Xbox Series S

After confirming its long-rumored less expensive next-gen console, Microsoft is now fully detailing its new Xbox Series S console. The $299 next-gen powerhouse will arrive on November 10th, which is meant to be a cheaper option for 1440p gaming at 60 fps (up to 120 fps)


Microsoft says this is the smallest ever Xbox which will offer next-gen performance. The Series S looks more like the Xbox One S – it even has a similar grill on its top (when horizontal). This is often an all-digital console, which is Microsoft’s way of claiming that there’s no optical drive in it and you’ll be downloading games instead which is simply fine if you getting an Xbox Game Pass subscription.

Processer and Graphics

Microsoft is using an equivalent CPU in Xbox Series S as they utilized in Xbox Series X, running at 3.6Hz which is merely slightly slower than the 3.8GHz speed of Zen 2-based CPU in its Series X console. While Microsoft doesn’t enter detailed specifics on the GPU specs, but we understand that the Xbox Series S has 20 CUs at 1.550GHz. This calculates to around 4 teraflops of performance, compared to the 12 teraflops (52 CUs at 1.825 GHz) found on the larger version i.e. Xbox Series X.

Microsoft is also employing a hardware scaler in the Xbox Series S to play games for 4K on TVs, and there’s even full hardware support for AMD’s latest RDNA 2 feature set, including hardware-accelerated ray tracing, mesh shaders, and variable rate shading, two features that thus far have limited support on PC.

Xbox Series X vs Series S

Memory and Storage

Series S includes the 10GB of GDDR6 memory running at 224Gbps, compared to the 16GB of GDDR6 found on the Xbox Series X. What of these specs mean is that the Xbox Series S should be quite capable of running next-gen games at a lower resolution than the Xbox Series X. The smaller console also has Microsoft’s Xbox Velocity architecture for the custom 512GB SSD, which enables features like Quick Resume to rapidly switch between games. Microsoft is additionally using a sampler feedback streaming, allowing the Xbox Series S to only load the portions of textures required to render the scene, which should improve memory efficiency and I/O speeds.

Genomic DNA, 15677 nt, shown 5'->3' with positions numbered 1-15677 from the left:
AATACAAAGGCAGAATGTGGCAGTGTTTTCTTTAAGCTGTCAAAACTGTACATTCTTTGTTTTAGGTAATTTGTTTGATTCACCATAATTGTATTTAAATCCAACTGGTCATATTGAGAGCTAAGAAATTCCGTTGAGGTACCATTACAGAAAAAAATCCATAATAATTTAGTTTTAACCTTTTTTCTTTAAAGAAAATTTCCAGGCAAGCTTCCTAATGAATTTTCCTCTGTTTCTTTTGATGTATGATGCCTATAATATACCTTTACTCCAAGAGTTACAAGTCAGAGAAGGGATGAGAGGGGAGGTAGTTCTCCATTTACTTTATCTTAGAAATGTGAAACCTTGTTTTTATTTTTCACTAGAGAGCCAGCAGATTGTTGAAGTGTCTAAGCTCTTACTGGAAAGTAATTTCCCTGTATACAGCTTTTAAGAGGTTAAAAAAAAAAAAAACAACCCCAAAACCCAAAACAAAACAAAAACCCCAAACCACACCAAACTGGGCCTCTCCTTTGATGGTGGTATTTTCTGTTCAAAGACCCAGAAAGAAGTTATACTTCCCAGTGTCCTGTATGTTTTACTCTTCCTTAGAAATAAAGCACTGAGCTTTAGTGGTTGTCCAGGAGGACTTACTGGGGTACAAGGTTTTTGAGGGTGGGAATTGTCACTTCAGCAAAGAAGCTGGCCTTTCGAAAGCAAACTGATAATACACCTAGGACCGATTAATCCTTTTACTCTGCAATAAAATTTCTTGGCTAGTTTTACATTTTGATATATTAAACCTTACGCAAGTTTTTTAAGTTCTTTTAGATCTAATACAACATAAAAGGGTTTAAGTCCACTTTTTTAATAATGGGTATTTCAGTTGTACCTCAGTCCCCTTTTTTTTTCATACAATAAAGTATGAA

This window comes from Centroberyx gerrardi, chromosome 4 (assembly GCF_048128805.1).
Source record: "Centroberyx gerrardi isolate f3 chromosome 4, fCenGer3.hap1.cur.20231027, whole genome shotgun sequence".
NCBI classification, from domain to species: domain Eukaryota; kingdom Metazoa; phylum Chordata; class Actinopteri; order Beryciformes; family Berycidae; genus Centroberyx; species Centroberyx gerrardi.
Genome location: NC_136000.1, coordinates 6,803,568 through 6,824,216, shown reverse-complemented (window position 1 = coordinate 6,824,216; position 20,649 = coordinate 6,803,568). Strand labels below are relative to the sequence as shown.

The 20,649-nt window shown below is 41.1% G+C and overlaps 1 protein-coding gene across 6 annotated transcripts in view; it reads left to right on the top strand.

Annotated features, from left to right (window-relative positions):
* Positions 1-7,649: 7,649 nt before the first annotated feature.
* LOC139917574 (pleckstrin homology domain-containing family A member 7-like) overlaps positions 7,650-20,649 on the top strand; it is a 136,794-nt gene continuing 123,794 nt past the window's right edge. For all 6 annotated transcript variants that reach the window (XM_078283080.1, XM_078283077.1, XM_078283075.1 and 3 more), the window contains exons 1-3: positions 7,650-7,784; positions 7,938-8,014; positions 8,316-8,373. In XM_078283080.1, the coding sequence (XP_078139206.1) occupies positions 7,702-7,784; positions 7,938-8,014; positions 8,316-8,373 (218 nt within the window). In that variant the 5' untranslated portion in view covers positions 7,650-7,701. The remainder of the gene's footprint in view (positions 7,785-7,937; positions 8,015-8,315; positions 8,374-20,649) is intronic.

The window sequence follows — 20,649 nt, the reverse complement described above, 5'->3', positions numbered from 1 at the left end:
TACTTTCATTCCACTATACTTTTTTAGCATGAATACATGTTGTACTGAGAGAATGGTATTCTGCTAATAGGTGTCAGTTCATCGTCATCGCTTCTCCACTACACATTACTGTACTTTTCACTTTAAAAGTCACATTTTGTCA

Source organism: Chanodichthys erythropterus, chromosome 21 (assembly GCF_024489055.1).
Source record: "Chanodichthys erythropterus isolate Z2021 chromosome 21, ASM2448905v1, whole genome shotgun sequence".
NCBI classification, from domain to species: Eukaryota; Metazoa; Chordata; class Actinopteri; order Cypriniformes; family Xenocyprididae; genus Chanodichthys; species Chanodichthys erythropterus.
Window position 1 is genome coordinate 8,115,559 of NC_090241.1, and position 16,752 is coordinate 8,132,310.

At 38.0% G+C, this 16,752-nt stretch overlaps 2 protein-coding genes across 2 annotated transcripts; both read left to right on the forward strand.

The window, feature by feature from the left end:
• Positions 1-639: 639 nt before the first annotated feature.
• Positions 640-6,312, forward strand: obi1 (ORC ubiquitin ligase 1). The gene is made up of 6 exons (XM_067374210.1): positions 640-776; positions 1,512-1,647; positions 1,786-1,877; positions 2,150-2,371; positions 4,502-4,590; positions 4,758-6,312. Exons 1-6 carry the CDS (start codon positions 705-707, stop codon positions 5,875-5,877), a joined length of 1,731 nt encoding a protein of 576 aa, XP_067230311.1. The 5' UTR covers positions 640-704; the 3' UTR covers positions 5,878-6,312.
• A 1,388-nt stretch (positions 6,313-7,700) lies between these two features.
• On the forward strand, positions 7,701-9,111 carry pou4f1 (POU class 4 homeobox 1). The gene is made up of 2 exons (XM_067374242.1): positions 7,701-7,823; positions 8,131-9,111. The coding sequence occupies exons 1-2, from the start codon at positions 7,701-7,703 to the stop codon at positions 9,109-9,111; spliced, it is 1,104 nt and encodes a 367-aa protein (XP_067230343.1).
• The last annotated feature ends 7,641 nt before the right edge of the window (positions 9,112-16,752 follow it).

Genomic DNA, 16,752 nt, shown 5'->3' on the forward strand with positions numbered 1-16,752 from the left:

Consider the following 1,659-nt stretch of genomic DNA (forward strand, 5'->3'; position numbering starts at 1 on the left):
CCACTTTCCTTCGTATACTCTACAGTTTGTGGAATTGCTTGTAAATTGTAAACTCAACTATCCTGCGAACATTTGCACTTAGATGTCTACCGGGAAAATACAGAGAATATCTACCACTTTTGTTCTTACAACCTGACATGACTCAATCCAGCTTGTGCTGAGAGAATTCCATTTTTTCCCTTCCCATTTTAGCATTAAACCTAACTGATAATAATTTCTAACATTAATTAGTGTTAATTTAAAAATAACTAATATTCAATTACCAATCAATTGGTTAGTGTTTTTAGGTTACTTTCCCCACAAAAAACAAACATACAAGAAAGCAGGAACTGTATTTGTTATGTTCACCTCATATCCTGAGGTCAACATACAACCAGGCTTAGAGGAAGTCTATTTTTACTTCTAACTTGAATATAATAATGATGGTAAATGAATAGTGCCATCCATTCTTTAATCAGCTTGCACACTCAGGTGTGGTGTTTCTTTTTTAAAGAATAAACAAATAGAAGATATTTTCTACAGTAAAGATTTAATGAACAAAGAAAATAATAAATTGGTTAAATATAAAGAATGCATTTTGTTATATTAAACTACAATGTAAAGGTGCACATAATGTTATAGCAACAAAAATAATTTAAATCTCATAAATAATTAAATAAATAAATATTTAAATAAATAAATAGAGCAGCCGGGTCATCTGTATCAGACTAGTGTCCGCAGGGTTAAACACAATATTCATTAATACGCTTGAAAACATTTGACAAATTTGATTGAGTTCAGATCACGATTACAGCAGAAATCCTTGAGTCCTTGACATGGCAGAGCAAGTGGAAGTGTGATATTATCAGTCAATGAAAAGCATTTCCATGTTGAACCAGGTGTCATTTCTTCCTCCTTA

Games and Accessories

All Xbox games (can be Xbox One, Xbox Series, or even original Xbox and Xbox 360) are expected to work across the entire family of consoles. With the games coming under the banner of “Optimised for Xbox Series X“. As for accessories, Xbox has confirmed that all Xbox One controllers, headsets, and other accessories will also work with both new consoles.

Xbox Series X Vs Xbox Series S

Xbox Series X Vs Xbox Series S

Xbox Series XXbox Series S
DesignDesigned to stand verticallyDesigned for both vertical and horizontal placing
GraphicsAMD RDNA 2 GPU, 12.15 TFLOPS, 52 CUs, 1.82GHz clock speedAMD RDNA 2 GPU, 4 TFLOPS, 20 CUs, 1.55GHz clock speed
ProcessorCustom Zen 2 CPU, eight cores, 3.8GHz clock speedCustom Zen 2 CPU, eight cores, 3.6GHz clock speed
Memory Bandwidth10 GB at 560 GB/s, 6GB at 336 GB/s8 GB at 224GB/s, 2 GB at 56GB/s
Storage1TB custom PCie Gen 4 NVMe SSD512GB Custom PCie Gen 4 NVMe SSD
Performance4K at 60 fps (up to 120 fps)1440p at 60 fps (up to 120 fps)
Media4K UHD Blu-ray, DVD, CDDigital only
Price$499 (Rs. 49,990)$299 (Rs. 34,990)

As you can see, in the above table the primary difference between Xbox Series X and S is their different GPUs and their resolutions. Which brings the price of Xbox Series S down. Microsoft is now set to launch both the Xbox Series X and Series S on November 10th. The Xbox Series X is going to be priced at $499, with the smaller Series S priced at $299.



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